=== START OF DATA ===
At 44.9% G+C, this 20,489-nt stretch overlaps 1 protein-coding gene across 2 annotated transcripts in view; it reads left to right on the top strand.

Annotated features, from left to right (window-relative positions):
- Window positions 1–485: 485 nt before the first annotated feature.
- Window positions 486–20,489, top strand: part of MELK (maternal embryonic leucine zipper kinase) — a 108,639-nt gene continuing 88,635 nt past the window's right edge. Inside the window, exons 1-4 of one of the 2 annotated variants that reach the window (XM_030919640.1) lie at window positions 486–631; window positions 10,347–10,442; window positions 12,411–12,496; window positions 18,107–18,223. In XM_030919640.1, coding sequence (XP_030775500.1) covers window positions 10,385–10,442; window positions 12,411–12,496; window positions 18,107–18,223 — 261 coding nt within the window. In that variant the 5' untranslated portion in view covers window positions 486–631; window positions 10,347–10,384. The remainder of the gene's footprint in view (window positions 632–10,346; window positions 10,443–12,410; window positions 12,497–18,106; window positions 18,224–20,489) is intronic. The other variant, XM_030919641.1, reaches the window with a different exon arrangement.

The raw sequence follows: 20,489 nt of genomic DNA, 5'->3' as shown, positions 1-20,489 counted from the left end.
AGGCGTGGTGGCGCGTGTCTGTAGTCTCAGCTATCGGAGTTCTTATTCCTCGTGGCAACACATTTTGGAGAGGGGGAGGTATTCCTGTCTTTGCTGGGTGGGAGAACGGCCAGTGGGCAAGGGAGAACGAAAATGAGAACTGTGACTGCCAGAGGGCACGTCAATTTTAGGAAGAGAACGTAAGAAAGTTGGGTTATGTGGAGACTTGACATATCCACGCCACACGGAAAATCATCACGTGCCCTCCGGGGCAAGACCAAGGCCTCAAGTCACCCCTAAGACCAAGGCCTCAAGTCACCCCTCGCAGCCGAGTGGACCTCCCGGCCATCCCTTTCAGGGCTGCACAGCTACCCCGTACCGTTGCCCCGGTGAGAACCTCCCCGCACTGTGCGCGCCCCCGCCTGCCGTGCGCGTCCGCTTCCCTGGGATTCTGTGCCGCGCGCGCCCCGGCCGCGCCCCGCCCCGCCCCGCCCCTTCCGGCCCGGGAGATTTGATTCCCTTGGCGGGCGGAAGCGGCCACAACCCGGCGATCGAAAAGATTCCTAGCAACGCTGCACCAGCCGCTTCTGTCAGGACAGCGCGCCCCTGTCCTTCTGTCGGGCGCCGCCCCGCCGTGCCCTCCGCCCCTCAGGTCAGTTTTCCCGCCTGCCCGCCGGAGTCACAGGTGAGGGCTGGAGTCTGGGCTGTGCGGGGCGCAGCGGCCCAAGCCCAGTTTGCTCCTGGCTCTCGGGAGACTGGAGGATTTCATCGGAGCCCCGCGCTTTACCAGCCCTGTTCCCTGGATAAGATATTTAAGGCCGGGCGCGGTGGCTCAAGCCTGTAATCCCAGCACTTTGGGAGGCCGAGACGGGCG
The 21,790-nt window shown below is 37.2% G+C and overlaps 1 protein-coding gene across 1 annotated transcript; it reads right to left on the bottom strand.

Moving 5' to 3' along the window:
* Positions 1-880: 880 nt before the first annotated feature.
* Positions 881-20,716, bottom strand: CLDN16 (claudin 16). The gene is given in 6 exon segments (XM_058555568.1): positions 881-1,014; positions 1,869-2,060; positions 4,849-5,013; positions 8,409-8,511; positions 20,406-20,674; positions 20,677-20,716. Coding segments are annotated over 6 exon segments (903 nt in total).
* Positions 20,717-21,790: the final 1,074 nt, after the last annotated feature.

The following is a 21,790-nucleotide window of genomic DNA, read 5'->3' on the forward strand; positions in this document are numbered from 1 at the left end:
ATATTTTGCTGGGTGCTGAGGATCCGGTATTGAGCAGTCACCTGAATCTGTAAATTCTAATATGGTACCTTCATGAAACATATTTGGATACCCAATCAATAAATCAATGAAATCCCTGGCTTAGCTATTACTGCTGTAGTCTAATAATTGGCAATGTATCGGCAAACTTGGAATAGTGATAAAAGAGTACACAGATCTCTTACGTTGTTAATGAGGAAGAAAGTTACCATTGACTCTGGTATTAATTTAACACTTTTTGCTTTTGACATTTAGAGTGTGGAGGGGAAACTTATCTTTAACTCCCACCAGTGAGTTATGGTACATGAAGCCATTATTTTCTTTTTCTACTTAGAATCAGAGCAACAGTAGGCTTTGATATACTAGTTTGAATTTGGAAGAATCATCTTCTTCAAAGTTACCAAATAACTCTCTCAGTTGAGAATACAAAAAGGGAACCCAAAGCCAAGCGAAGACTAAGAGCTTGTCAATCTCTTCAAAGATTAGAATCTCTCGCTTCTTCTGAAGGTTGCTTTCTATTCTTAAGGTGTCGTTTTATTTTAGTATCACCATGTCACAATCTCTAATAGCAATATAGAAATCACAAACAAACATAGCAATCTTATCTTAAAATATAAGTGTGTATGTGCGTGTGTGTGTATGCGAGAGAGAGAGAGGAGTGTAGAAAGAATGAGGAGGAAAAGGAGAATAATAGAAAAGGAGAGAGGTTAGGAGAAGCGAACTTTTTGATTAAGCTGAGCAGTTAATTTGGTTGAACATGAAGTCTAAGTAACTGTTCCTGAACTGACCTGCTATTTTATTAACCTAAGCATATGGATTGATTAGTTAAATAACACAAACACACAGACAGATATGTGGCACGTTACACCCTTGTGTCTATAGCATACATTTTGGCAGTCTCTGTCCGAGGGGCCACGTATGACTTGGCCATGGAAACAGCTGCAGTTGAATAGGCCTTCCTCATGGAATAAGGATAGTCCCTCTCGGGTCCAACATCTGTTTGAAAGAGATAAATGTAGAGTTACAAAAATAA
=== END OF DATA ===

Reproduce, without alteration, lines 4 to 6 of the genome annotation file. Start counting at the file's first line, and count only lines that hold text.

- Window positions 486–20,489, top strand: part of MELK (maternal embryonic leucine zipper kinase) — a 108,639-nt gene continuing 88,635 nt past the window's right edge. Inside the window, exons 1-4 of one of the 2 annotated variants that reach the window (XM_030919640.1) lie at window positions 486–631; window positions 10,347–10,442; window positions 12,411–12,496; window positions 18,107–18,223. In XM_030919640.1, coding sequence (XP_030775500.1) covers window positions 10,385–10,442; window positions 12,411–12,496; window positions 18,107–18,223 — 261 coding nt within the window. In that variant the 5' untranslated portion in view covers window positions 486–631; window positions 10,347–10,384. The remainder of the gene's footprint in view (window positions 632–10,346; window positions 10,443–12,410; window positions 12,497–18,106; window positions 18,224–20,489) is intronic. The other variant, XM_030919641.1, reaches the window with a different exon arrangement.

The raw sequence follows: 20,489 nt of genomic DNA, 5'->3' as shown, positions 1-20,489 counted from the left end.
AGGCGTGGTGGCGCGTGTCTGTAGTCTCAGCTATCGGAGTTCTTATTCCTCGTGGCAACACATTTTGGAGAGGGGGAGGTATTCCTGTCTTTGCTGGGTGGGAGAACGGCCAGTGGGCAAGGGAGAACGAAAATGAGAACTGTGACTGCCAGAGGGCACGTCAATTTTAGGAAGAGAACGTAAGAAAGTTGGGTTATGTGGAGACTTGACATATCCACGCCACACGGAAAATCATCACGTGCCCTCCGGGGCAAGACCAAGGCCTCAAGTCACCCCTAAGACCAAGGCCTCAAGTCACCCCTCGCAGCCGAGTGGACCTCCCGGCCATCCCTTTCAGGGCTGCACAGCTACCCCGTACCGTTGCCCCGGTGAGAACCTCCCCGCACTGTGCGCGCCCCCGCCTGCCGTGCGCGTCCGCTTCCCTGGGATTCTGTGCCGCGCGCGCCCCGGCCGCGCCCCGCCCCGCCCCGCCCCTTCCGGCCCGGGAGATTTGATTCCCTTGGCGGGCGGAAGCGGCCACAACCCGGCGATCGAAAAGATTCCTAGCAACGCTGCACCAGCCGCTTCTGTCAGGACAGCGCGCCCCTGTCCTTCTGTCGGGCGCCGCCCCGCCGTGCCCTCCGCCCCTCAGGTCAGTTTTCCCGCCTGCCCGCCGGAGTCACAGGTGAGGGCTGGAGTCTGGGCTGTGCGGGGCGCAGCGGCCCAAGCCCAGTTTGCTCCTGGCTCTCGGGAGACTGGAGGATTTCATCGGAGCCCCGCGCTTTACCAGCCCTGTTCCCTGGATAAGATATTTAAGGCCGGGCGCGGTGGCTCAAGCCTGTAATCCCAGCACTTTGGGAGGCCGAGACGGGCG